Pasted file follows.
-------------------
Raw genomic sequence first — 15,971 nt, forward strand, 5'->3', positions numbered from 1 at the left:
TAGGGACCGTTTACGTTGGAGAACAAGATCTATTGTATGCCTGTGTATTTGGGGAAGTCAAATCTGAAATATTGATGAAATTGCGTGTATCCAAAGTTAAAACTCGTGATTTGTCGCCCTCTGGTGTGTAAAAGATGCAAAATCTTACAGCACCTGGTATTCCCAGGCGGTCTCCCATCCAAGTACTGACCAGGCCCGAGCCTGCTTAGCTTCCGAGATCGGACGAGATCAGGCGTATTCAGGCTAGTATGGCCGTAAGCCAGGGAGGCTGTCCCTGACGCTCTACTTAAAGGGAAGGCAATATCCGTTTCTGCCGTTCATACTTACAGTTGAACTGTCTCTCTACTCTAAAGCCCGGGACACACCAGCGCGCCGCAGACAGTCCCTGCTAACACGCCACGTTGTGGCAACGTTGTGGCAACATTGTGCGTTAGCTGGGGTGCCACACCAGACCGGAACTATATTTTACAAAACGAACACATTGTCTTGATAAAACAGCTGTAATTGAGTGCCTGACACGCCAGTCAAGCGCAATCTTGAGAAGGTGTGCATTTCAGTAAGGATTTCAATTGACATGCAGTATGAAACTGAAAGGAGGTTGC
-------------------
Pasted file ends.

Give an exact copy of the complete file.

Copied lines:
Raw genomic sequence first — 15,971 nt, forward strand, 5'->3', positions numbered from 1 at the left:
TAGGGACCGTTTACGTTGGAGAACAAGATCTATTGTATGCCTGTGTATTTGGGGAAGTCAAATCTGAAATATTGATGAAATTGCGTGTATCCAAAGTTAAAACTCGTGATTTGTCGCCCTCTGGTGTGTAAAAGATGCAAAATCTTACAGCACCTGGTATTCCCAGGCGGTCTCCCATCCAAGTACTGACCAGGCCCGAGCCTGCTTAGCTTCCGAGATCGGACGAGATCAGGCGTATTCAGGCTAGTATGGCCGTAAGCCAGGGAGGCTGTCCCTGACGCTCTACTTAAAGGGAAGGCAATATCCGTTTCTGCCGTTCATACTTACAGTTGAACTGTCTCTCTACTCTAAAGCCCGGGACACACCAGCGCGCCGCAGACAGTCCCTGCTAACACGCCACGTTGTGGCAACGTTGTGGCAACATTGTGCGTTAGCTGGGGTGCCACACCAGACCGGAACTATATTTTACAAAACGAACACATTGTCTTGATAAAACAGCTGTAATTGAGTGCCTGACACGCCAGTCAAGCGCAATCTTGAGAAGGTGTGCATTTCAGTAAGGATTTCAATTGACATGCAGTATGAAACTGAAAGGAGGTTGC